The polar ice is melting – True or False?

NASA’s GRACE and GRACE Follow-On satellites have been keeping track of the mass loss in the land ice sheets of Antarctica and Greenland since 2002. Data from these satellites reveal a consistent decline in the size of both ice sheets.

The GRACE mission ended in June 2017, and its successor, GRACE Follow-On, took over and has been collecting data ever since. The data collected by this mission is continually updated, with a two-month lag, and incorporates improved data-processing techniques.

This information is significant as the ice sheets of Greenland and Antarctica hold approximately two-thirds of all fresh water on the planet. The melting of these ice sheets is a result of the warming of Earth’s surface and oceans. The runoff from these ice sheets is responsible for about one-third of the average rise in sea level globally since 1993.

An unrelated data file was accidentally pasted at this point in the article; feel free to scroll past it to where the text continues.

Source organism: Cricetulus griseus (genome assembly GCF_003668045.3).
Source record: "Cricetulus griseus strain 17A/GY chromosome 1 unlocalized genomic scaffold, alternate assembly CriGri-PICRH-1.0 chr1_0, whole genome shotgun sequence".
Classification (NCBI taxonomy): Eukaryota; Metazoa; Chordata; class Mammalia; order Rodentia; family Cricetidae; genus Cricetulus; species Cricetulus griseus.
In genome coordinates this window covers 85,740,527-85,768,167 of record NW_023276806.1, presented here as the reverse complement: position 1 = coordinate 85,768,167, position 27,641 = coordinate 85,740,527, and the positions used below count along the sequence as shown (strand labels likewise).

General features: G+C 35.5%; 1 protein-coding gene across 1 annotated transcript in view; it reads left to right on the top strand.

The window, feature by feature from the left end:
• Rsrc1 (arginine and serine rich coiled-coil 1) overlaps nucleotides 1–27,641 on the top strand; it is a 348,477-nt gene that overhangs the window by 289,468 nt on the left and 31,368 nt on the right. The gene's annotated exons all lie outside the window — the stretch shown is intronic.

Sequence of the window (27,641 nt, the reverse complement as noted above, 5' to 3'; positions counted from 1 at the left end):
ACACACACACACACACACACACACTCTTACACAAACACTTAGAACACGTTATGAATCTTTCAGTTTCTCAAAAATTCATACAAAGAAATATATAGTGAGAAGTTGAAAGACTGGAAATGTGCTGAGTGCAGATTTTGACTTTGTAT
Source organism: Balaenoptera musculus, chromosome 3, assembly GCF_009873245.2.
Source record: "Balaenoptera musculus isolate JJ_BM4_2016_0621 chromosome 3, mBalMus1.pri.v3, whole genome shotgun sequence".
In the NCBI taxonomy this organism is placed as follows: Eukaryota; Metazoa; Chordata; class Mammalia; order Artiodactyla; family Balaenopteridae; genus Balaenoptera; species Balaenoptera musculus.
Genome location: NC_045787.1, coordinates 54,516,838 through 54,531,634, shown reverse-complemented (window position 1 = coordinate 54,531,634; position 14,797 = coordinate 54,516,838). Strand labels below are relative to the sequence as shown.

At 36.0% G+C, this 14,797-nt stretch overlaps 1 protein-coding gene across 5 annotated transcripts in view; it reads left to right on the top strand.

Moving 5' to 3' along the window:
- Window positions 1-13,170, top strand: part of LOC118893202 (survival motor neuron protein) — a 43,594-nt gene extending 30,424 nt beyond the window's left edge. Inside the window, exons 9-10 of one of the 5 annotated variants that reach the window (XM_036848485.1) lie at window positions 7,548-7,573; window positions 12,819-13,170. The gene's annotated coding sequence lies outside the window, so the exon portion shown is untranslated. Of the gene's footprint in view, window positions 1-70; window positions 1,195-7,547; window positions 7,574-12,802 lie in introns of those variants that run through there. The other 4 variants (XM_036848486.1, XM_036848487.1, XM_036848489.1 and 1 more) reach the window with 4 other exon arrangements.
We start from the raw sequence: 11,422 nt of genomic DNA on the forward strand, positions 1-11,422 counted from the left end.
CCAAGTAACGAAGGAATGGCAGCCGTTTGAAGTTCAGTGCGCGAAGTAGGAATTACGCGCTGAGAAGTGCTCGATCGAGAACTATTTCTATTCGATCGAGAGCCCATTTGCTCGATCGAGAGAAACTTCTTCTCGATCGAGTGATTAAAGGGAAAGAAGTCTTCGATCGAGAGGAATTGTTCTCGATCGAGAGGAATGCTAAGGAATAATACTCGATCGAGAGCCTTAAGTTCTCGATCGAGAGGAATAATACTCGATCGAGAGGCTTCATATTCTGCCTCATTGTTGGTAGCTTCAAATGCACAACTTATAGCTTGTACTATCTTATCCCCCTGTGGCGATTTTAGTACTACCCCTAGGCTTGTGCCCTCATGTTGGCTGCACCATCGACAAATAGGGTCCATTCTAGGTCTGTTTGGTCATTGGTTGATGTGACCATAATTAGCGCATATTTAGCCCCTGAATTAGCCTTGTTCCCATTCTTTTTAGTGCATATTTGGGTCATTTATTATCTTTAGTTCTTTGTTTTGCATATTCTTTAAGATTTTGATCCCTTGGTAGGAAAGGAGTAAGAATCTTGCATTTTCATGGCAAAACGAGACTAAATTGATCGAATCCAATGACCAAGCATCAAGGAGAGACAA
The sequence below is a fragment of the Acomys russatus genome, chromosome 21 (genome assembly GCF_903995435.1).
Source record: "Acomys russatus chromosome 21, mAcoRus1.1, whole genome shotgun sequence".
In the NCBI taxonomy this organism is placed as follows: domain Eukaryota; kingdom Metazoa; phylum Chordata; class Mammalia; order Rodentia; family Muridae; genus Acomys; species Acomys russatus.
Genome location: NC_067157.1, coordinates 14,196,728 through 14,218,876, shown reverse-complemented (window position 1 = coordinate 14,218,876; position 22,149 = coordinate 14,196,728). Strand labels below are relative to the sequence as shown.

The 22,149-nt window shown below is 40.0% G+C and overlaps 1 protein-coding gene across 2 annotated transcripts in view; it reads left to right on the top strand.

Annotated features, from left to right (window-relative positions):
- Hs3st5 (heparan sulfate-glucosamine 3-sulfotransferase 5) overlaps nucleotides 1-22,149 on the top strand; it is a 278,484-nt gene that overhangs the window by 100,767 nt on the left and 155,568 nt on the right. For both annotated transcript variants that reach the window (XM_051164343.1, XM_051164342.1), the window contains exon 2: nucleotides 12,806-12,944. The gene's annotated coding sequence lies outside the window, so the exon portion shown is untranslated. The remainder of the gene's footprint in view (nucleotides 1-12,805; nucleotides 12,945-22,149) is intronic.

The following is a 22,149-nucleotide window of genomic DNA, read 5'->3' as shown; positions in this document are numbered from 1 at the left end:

It is difficult to predict exactly when the ice will completely vanish, the rate of ice loss in Greenland has been accelerating in recent years, and current projections estimate that the ice sheet could contribute up to several meters of sea level rise by the end of this century. However, the exact timeline for the complete loss of ice in Greenland will depend on many factors, including the rate of global warming and the rate of ice melt.


The polar ice is melting – True or False?

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